Maybe there have been posts by somebody saying they find no value in giving to charity and would only do it to reduce MAGI. Which still technically could work, if you could closely enough predict MAGI to make a QCD that put you under an IRMAA threshold whose after tax cost was smaller than the extra IRMAA charge of going over that threshold. Practically that's unlikely of course, income is usually too hard to predict to that level of accuracy. But the vast majority of references here to how QCD's affect MAGI, to my recollection, have been in context of making a QCD *instead* of a contribution of cash or appreciated taxable assets, or that the perceived value of giving to charity isn't enough to justify it with the normal tax advantage, but is enough once you add in the advantage of dodging an IRMAA level. I agree if somebody perceives zero inherent benefit to giving to charity but would QCD $10k (maybe $7k after tax cost) to make sure they ended below an IRMAA threshold and saved less than half that much in Medicare costs (for a couple even): irrational. But I doubt it's the actual aim of more than a small % of posts talking about IRMAA v QCD.lstone19 wrote: ↑Sun May 01, 2022 9:04 pmYes indeed. But I’ve seen a recurring theme here with some posters who are so opposed to paying taxes (and related like IRMAA) that they’d rather pay even more to avoid them. I’ve seen suggestions such as disclaim an inherited IRA or make QCDs* both of which are effectively 100% taxes in order to avoid paying taxes to the government.
* while we all arguably should be making charitable donations, some of these suggestions to make QCDs seem to be made strictly for the purpose of avoiding paying taxes.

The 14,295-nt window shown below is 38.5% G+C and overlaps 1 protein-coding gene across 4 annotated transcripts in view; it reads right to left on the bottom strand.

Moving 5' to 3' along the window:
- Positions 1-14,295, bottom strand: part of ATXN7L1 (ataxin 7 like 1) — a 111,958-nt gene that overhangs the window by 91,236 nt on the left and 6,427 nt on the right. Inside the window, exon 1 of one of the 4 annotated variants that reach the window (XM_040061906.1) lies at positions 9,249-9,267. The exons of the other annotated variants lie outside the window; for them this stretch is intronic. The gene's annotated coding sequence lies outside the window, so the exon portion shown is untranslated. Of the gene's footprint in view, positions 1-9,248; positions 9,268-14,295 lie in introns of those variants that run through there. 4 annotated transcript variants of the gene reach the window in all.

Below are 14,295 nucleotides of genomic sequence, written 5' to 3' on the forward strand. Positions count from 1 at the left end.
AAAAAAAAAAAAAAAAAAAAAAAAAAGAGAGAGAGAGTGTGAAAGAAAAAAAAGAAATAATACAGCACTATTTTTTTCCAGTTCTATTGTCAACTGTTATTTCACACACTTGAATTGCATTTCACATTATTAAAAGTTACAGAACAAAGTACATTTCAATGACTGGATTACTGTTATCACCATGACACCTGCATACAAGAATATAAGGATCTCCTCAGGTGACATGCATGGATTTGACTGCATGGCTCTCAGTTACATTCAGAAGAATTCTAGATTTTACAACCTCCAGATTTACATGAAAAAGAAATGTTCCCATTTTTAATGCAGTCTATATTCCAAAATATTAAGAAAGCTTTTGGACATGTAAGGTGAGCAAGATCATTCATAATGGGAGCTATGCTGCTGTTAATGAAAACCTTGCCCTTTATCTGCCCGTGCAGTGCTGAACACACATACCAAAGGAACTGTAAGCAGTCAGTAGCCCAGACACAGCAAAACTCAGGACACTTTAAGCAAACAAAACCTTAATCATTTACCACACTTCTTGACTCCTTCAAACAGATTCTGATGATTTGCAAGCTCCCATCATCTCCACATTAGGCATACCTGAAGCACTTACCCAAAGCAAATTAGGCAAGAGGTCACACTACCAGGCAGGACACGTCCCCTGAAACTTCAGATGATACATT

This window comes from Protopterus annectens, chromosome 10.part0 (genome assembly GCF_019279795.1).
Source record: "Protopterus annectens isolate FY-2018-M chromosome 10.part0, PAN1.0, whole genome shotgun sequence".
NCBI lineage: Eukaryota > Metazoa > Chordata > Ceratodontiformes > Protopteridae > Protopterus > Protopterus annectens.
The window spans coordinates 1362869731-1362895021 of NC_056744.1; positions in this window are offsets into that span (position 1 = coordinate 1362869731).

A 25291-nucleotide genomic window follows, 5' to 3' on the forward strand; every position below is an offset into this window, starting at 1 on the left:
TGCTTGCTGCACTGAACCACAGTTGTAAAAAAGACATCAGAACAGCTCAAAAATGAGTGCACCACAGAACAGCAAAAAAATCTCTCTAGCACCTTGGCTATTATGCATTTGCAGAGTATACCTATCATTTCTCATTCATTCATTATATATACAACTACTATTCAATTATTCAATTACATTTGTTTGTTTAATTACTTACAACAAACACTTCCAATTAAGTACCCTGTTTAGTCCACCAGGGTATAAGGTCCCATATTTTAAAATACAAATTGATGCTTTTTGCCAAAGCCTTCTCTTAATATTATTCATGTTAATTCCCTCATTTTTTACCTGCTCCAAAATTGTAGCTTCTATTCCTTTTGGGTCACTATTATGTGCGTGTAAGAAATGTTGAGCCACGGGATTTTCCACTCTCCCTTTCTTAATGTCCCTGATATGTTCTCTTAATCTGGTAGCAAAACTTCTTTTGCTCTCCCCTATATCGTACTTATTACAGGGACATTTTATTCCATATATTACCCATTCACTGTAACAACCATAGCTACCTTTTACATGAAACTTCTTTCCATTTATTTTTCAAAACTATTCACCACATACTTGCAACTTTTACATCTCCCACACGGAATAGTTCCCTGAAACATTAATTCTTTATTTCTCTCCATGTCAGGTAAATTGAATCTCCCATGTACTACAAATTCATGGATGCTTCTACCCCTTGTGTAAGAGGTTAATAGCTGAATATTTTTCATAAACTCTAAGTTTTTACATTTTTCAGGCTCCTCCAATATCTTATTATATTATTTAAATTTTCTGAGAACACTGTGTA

Likewise if somebody suggests retiring at an earlier age because of higher taxes due to higher income/assets, this is part of the basic economics of taxation. People at the margin *will* decide to work and earn less due to taxes on what they earn than if those taxes were lower. Most people see work, set aside from pay, as a net negative and pay as the offsetting positive that makes it worthwhile ('I love this job so much I'd do it for free' is rarely literally true). And the only pay that counts is the pay after tax, including secondary and tertiary taxes on that income (taxes on investment returns on already taxed income and potential third round, estate tax). The public policy debate about that, which we can't get into here, is the trade off between subjectively determined 'necessary' tax revenue and the disincentive to produce caused by taxes. But on an individual basis it's altogether rational for some people to decide to work less than they would if taxes were lower. Their decision wouldn't necessarily be the right one for somebody else though. Some people are less sensitive to tax rates in their work decisions, ie closer to 'I'd do this for free' than others are.